From iconic designers to high street brands, fashion is fully embracing the positive example it sets for its followers by spreading awareness of global issues. This month sees the launch of some more benevolent campaigns, giving us the chance to get charitable on a mere trip to the high-street. H&M launches its fifth collection for Fashion against Aids this spring, having already raised £45 million from previous projects. Showing that charity doesn't have to mean sacrificing design, the collection is bursting with bright colours, and on-trend designs. Crop tops, asymmetric hems in dip dye and eccentric accessories feature with a medley of prints from around the world. Maori prints, African trims and folklore patterns can be seen and what’s more, the prices are stupidly affordable with garments starting under £10.

ASOS has also just launched its newest ASOS Africa collection with each garment donating £5 to help the building of a new workshop. In homage to everything African, the prints are vibrant and bright. Up close, you can see the miniature animals that are habitual to the African landscape, while other pieces feature the traditional patterns of Mombasa. Perfect for the spring trend of clashing different patterns, the pieces are unique and add flair to any outfit.

Of course, charity does begin at home and another way to support communities with fashion is to pop down to your local charity shop. From Prada to Primark, charity shops are a gold mine for unique treasures. With 90s style and granny chic becoming increasingly popular, you can get this look authentically for a fraction of the cost whilst supporting The Salvation Army, Oxfam and the British Red Cross amongst others.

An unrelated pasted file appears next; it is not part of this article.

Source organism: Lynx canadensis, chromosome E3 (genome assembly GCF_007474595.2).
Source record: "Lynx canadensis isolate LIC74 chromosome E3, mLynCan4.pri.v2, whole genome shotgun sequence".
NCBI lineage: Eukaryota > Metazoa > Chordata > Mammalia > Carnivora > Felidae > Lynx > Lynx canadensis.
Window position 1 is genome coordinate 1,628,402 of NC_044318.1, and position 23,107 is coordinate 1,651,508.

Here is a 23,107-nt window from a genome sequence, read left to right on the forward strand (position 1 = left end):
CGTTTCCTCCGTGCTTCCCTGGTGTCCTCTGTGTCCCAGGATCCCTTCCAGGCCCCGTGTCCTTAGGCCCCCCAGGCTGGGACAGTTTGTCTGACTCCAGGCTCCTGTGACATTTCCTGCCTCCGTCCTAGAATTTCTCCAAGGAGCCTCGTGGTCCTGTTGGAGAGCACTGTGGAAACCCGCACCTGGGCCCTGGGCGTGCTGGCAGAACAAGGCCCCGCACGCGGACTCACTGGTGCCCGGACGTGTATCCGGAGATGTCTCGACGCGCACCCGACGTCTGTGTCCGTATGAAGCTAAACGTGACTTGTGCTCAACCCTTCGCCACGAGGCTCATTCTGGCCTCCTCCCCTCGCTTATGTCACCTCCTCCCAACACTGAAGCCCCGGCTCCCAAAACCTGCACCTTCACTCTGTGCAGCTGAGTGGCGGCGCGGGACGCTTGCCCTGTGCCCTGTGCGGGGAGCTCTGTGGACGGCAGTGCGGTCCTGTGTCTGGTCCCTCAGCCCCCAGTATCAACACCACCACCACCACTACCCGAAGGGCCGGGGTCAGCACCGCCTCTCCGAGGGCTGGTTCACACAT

Another campaign that is closer to home is The Scwop Lab,taking place at Dray Walk Gallery, Brick Lane. With the backing of Marks & Spencer, the Centre for Sustainable Fashion and Oxfam, this campaign explores sustainability of clothing, a message that aims to reduce carbon footprinting and the environmental and social consequences of the textile industry. Open till the 8th May, there are talks about sustainable fashion and workshops for interactive and fun ways to reinvent your old clothes - think less Gok Wan, more statement fashion from those in the know at the London College of Fashion.

It’s never been so easy to walk to your local high street, buy some fashionable pieces for the new season and all the while be conscious of a charitable campaign, so spread the love and take note of the campaigns available.